I was supposed to visit Grandma this week. We planned to ride the tram on top of the Sandia’s and have dinner at the restaurant up there. We were going to go through all of her recipes and organize them. I planned to copy the coveted ones. We were also going to make her pop overs with orange syrup! She wrote all of our plans down.
We were not going to go to the zoo. The boys would’ve loved it but…
“Your Man doesn’t like the zoo,” she protested.
“That’s OK. The boys will and so he will go along with it.”
“No…this is his vacation too. There is plenty of other things to do besides the zoo.”
She always took his side.
Instead we went to visit my Aunt and Uncle and then from there went down to the Grand Canyon.
When I walked into my Aunt’s home I was struck by how much it smelled like my Grandma’s house. She had beans in the crockpot. Maybe that’s why. Grandma always had a meal ready for us when we came in to visit.
Many have not been able to relate to my grief for Grandma. She was old. Grandparents die. But while most people grow out of their Grandparents I feel that I grew in to mine. The older I got the more I appreciated her, relied on her. The closer we became as friends. On the drive up I marveled at how painful this is. It’s just like losing one of my best friends. But death is a part of life. This experience has made death more tangible than it has ever been for me. One day all of the people I love will die. How many will pass before I do? How many times will I be cut this deep?
During our visit I kept looking at my Aunt. Like a delicate lace veil, my Grandmother’s likeness gently laid over her. Of all of her sisters she looks the most like her. I wanted to lay her hand in mine and examine it more closely. I wanted to master the familiar gestures. It was the same at Grandma’s reception after the funeral. All of her family was there and I wanted to grab her sister and brothers, their children and their children’s children and stuff them all into that hole she left. I want to take all of my family that I cherish like a friend and all of the friends that I love like family and preserve them in the pit that was in my heart.
She was very present in my thoughts on our trip to the Grand Canyon. We took the Grand Canyon Railway. When I told her of our plan she told me that she had done the same thing not too long ago. Buddy and Bug loved the experience on the train! They had a snack table with yummy treats and drinks. They liked milling about the train; crossing from car to car to use the bathroom or check out the snack car. There were cowboy singers that came through to entertain us and on the return ride, bandits rode up on horses along side the train, hopped on and robbed us! A little boys dream!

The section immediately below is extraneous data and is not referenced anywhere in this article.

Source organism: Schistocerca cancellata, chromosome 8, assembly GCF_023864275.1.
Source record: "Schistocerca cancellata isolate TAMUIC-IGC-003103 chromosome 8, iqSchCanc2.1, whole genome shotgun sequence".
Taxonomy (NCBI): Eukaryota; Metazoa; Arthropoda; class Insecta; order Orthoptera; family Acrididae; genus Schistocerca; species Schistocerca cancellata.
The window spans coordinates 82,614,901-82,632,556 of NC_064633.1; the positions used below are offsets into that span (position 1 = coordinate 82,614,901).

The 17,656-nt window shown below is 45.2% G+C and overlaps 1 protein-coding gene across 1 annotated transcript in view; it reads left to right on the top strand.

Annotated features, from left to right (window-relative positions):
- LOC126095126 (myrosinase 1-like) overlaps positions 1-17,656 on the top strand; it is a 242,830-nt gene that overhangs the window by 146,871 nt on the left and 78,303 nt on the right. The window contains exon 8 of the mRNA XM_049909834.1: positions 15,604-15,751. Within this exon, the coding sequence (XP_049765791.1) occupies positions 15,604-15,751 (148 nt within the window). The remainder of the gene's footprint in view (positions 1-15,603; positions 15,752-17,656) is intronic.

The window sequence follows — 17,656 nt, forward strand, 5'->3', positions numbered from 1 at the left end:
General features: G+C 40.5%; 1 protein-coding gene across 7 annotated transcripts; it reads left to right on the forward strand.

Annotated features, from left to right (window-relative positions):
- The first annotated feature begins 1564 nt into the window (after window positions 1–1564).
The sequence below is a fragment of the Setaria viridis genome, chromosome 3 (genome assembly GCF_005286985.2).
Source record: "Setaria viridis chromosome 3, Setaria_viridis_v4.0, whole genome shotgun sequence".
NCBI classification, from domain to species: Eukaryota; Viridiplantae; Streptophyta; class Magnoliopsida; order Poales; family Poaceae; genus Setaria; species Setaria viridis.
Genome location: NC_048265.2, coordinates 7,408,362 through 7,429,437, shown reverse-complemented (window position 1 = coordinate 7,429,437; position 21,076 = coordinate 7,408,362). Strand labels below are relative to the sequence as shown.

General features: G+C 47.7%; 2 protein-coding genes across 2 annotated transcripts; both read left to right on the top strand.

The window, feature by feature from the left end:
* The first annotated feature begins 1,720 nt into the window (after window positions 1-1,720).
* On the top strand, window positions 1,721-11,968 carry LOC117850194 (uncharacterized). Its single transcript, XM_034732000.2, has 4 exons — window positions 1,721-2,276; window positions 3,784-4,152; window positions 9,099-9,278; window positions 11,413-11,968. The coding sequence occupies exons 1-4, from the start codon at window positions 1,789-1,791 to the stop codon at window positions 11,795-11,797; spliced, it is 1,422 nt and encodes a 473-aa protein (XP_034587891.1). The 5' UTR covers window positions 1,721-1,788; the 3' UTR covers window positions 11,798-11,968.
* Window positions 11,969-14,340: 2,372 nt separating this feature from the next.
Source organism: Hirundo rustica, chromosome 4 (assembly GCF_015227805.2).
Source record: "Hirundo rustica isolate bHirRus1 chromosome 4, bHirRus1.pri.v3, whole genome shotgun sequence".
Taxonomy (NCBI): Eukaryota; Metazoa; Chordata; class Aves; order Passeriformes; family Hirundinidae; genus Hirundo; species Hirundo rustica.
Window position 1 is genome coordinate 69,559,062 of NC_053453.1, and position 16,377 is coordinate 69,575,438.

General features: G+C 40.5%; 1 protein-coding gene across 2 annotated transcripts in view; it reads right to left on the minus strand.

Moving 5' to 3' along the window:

At the Canyon we hiked the rim and even a ways down into the Canyon. I kept wanting to call and share all the details with her! She loved to hear about what one ate on trips, where they stayed, what we did and saw. She would loved to have heard about the boys reactions to everything and about the extra gray hairs I sprouted while trying to keep them away from the edge.
We went to catch the sunset. When I would visit we would sit on her porch to catch the sunset and watch it turn the Sandia’s red. Likewise the Canyon turned a vibrant and firey red! It was just her thing. I cried. She would’ve loved it. I don’t think she missed it though. I think she caught this one. I just felt very near to her in those moments that the sun gave the day a final encore before bowing out.
I want to stop grieving her. However, in the moments when I start to feel normal again, I’m taken with a bit of panic. I cling to my grief as if that’s where I’ll find her. I want to think of her and smile. I want to think of her and feel peace and not pain.
When we returned from our trip I had a letter waiting for me from one of her best friends. I had travelled a few times with Grandma and her “bestie.” My friend Lesley and I often travel together too and have talked about how awesome my Grandmother’s relationship with her friends are. We hoped to all take a trip together. We had considered doing it this April but Grandma decided it wasn’t a good idea. I can’t remember why it wasn’t going to work… Grandma’s friend sent me a touching note and photos she had found of some of her adventures with my Grandma. In one of the pictures she was laughing. I love the way she would scrunch her nose when she laughed!
“Memories, laughter, love…” Grandma’s friend wrote to me. “… the treasures we keep forever.”